Are COVID symptoms changing with new variants? Chicago’s Best Doctor Explains – NBC Chicago

Are COVID symptoms changing with newer omicron subvariants now spreading across the US?

According to Chicago’s top physician, the answer remains unclear. Arwady noted that milder cases of the virus can make determining symptoms more challenging.

“We’re seeing a lot of COVID that is generally quite mild,” she said, although she added that some early studies may show more intense disease specifically with the newer BA.4 and BA.5 subvariants.

“With BA4 and BA.5 in particular, there have been some animal studies that have shown, for example, a little more of what we call pathogenic, a little more problematic, like in some animal lungs and things where the tests were done – mice , etc.”, said Arwady. “And potentially BA.4, BA.5 could be a little more intense, but overall I think, you know, if you’re vaccinated and boosted, I just say thank God you’re vaccinated and boosted if you’re having You know, significant symptoms, because that’s a sign that you could have gotten even sicker.”

According to the CDC, the following are symptoms of a COVID infection:

  • fever or chills
  • Cough
  • Shortness of breath or difficulty breathing
  • Fatigue
  • Muscle or body aches
  • Headache
  • New loss of taste or smell
  • Sore throat
  • Congestion or runny nose
  • nausea or vomiting
  • Diarrhea

Arwady said that while the symptoms don’t seem to be changing, there’s a misconception she wanted to clear up.

“We went on… for some reason people have been telling me that they don’t think you lose taste and smell with omicron. You can lose taste with omicron too. We’ve seen a lot of people have this temporary loss of taste and smell, which remains the most specific, like if someone has lost their taste or smell, I’m like, ‘This is COVID.

Another trend seen as newer variants spread is that more people are receiving multiple negative COVID tests before finally testing positive after exposure or symptoms, Arwady said Thursday.

The reason behind the change could be due to vaccines.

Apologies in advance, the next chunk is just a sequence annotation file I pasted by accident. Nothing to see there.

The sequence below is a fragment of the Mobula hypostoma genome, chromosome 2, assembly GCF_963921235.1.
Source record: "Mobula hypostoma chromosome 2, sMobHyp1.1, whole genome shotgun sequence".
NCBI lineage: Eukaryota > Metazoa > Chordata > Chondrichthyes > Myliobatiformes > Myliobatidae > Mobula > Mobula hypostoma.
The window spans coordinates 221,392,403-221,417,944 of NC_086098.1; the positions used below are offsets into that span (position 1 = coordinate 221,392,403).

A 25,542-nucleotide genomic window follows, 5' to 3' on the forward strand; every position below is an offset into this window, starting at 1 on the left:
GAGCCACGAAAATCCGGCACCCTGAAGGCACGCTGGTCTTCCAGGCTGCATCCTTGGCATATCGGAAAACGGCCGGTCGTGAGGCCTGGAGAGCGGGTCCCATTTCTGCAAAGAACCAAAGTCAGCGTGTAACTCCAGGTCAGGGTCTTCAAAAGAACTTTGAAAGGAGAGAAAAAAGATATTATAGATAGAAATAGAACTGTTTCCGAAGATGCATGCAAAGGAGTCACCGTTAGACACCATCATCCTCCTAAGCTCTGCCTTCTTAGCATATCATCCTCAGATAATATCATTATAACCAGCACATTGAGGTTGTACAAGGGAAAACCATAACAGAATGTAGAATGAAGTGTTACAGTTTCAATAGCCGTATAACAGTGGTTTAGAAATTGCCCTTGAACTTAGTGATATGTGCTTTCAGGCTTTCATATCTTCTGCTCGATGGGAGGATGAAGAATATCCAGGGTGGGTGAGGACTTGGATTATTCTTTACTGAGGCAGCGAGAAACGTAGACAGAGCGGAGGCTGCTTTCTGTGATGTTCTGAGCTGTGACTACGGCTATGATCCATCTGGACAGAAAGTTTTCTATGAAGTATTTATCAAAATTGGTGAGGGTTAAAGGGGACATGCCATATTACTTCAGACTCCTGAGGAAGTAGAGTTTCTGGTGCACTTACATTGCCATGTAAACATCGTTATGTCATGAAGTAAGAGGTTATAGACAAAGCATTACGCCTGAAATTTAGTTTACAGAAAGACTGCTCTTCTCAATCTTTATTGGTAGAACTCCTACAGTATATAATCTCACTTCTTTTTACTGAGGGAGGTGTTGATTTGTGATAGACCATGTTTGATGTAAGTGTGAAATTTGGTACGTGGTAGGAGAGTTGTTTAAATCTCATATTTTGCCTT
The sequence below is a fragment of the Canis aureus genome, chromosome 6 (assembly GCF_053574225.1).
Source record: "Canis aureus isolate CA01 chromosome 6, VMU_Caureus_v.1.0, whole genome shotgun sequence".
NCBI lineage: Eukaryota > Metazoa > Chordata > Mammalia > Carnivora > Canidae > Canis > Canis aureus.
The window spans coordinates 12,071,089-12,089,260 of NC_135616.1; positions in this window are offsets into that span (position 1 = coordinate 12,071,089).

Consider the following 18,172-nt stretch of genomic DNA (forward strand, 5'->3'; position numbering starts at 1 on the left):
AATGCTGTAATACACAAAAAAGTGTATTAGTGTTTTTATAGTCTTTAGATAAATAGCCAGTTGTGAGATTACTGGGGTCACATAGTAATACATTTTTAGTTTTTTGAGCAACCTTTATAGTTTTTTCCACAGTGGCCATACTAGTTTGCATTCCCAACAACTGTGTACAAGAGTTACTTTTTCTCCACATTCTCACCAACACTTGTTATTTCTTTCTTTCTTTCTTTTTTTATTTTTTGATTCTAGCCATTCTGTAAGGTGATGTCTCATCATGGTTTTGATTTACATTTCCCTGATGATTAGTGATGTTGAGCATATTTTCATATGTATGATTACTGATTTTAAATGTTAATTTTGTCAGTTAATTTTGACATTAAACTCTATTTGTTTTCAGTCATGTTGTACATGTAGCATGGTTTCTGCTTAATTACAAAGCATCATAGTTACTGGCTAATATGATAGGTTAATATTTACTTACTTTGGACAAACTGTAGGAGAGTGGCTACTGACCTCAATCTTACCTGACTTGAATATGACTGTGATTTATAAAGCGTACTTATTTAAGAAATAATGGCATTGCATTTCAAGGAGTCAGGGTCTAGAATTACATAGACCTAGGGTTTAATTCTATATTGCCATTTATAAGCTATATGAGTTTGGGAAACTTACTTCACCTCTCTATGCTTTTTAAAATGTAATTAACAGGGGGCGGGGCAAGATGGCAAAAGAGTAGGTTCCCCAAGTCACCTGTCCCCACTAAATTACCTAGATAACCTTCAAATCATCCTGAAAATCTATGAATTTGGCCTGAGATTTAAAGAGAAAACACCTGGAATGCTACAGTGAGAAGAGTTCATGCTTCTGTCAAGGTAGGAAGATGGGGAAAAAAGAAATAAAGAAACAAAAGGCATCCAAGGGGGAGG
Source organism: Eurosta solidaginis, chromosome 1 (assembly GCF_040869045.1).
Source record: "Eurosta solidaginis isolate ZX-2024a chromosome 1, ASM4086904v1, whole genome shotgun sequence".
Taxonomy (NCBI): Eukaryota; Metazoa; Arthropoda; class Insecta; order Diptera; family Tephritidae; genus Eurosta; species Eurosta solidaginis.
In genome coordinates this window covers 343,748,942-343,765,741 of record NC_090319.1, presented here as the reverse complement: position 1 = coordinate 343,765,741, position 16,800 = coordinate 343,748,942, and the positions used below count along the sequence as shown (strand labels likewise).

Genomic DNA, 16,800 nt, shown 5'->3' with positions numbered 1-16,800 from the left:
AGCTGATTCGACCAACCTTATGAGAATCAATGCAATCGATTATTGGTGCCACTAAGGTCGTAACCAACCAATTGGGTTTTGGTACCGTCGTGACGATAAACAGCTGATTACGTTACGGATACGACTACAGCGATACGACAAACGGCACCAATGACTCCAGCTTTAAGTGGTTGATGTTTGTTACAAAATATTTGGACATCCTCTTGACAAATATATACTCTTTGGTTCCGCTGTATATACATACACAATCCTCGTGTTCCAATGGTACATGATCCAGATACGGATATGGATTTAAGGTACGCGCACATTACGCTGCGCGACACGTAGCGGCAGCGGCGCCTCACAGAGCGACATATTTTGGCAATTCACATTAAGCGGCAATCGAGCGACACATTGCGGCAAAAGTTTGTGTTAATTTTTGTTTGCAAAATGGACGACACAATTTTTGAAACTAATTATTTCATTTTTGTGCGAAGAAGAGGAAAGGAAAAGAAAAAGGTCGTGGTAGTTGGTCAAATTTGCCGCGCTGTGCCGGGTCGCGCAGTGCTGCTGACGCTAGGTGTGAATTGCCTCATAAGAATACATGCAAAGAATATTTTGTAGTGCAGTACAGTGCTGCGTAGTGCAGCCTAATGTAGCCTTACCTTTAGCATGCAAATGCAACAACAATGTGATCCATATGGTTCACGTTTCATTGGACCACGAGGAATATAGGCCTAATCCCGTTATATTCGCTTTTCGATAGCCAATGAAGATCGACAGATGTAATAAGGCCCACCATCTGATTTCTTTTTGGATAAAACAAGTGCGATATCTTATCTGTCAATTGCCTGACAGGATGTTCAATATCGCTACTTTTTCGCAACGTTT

“We think part of this is because, especially if people are fully vaccinated and or if they’ve had COVID before, they’re not always… said Allison Arwady. “They don’t learn as much about an immune response and sometimes it can take a little longer for that test to come back positive. The good news is, generally… if the home test is negative, you’re not very likely to have enough virus to spread, to be contagious”.

Arwady noted that PCR tests are more sensitive than home tests, but said anyone with symptoms or who may have been exposed should mask themselves for a full 10 days, regardless of test results.

According to the Centers for Disease Control and Prevention, “positive self-test results are highly reliable.”

Negative results, however, may not rule out infection, particularly in those with symptoms of COVID-19, the CDC states.

The CDC recommends that those who test negative retest 24 to 48 hours after the first test.

“Consider repeating the test 24 to 48 hours later,” the guidance states. “Multiple negative tests build confidence that you are not infected with the virus that causes COVID-19.”

While PCR tests may be more effective at detecting the virus, some people who contract COVID-19 may have detectable virus for up to three months, although that does not mean they are contagious.

When it comes to testing, PCR tests are more likely to continue catching the virus after infection.

“The PCR test can remain positive for a long time,” Arwady said in March.

“These PCR tests are very sensitive,” he added. “They keep getting dead virus in their nose sometimes for weeks, but you can’t grow that virus in the lab. You can’t spread it, but it can be positive.”

The CDC notes that the tests “are best used early in the course of illness to diagnose COVID-19 and are not authorized by the U.S. Food and Drug Administration to assess duration of infectivity.”

For those self-isolating due to a COVID infection, there is no testing requirement to end isolation, however the CDC recommends using a rapid antigen test for those who choose to have one.

The CDC says those with symptoms should get tested immediately. Those who have been exposed but have no symptoms should get tested five days after exposure.

According to previous CDC guidance, symptoms of COVID can appear two to 14 days after someone is exposed to the virus.

Anyone showing symptoms should get tested for COVID-19.

Some people may never show symptoms, although they can still spread the virus.

A person is also considered contagious before symptoms appear.

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